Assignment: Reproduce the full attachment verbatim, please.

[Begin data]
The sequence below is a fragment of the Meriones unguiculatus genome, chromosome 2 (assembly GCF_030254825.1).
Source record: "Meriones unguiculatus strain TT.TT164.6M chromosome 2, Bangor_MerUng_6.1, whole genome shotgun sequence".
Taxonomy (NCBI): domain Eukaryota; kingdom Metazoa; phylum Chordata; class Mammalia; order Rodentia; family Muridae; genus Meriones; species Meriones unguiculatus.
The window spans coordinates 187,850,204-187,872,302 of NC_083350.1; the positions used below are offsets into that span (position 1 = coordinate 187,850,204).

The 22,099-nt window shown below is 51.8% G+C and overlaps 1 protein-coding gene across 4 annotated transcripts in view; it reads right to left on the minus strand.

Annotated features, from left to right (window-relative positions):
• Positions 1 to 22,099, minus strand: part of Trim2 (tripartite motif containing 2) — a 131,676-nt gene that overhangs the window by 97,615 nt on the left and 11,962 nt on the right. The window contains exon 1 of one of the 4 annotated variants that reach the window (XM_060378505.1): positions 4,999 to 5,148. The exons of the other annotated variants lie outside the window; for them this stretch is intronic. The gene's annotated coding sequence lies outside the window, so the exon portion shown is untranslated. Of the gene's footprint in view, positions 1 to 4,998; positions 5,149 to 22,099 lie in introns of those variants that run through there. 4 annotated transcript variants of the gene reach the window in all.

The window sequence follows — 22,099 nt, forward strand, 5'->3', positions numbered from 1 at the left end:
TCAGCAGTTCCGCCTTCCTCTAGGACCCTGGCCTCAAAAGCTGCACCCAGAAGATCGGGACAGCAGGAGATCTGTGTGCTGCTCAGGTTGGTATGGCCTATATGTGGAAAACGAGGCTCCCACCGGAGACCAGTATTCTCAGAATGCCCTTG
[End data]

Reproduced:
The sequence below is a fragment of the Meriones unguiculatus genome, chromosome 2 (assembly GCF_030254825.1).
Source record: "Meriones unguiculatus strain TT.TT164.6M chromosome 2, Bangor_MerUng_6.1, whole genome shotgun sequence".
Taxonomy (NCBI): domain Eukaryota; kingdom Metazoa; phylum Chordata; class Mammalia; order Rodentia; family Muridae; genus Meriones; species Meriones unguiculatus.
The window spans coordinates 187,850,204-187,872,302 of NC_083350.1; the positions used below are offsets into that span (position 1 = coordinate 187,850,204).

The 22,099-nt window shown below is 51.8% G+C and overlaps 1 protein-coding gene across 4 annotated transcripts in view; it reads right to left on the minus strand.

Annotated features, from left to right (window-relative positions):
• Positions 1 to 22,099, minus strand: part of Trim2 (tripartite motif containing 2) — a 131,676-nt gene that overhangs the window by 97,615 nt on the left and 11,962 nt on the right. The window contains exon 1 of one of the 4 annotated variants that reach the window (XM_060378505.1): positions 4,999 to 5,148. The exons of the other annotated variants lie outside the window; for them this stretch is intronic. The gene's annotated coding sequence lies outside the window, so the exon portion shown is untranslated. Of the gene's footprint in view, positions 1 to 4,998; positions 5,149 to 22,099 lie in introns of those variants that run through there. 4 annotated transcript variants of the gene reach the window in all.

The window sequence follows — 22,099 nt, forward strand, 5'->3', positions numbered from 1 at the left end:
TCAGCAGTTCCGCCTTCCTCTAGGACCCTGGCCTCAAAAGCTGCACCCAGAAGATCGGGACAGCAGGAGATCTGTGTGCTGCTCAGGTTGGTATGGCCTATATGTGGAAAACGAGGCTCCCACCGGAGACCAGTATTCTCAGAATGCCCTTG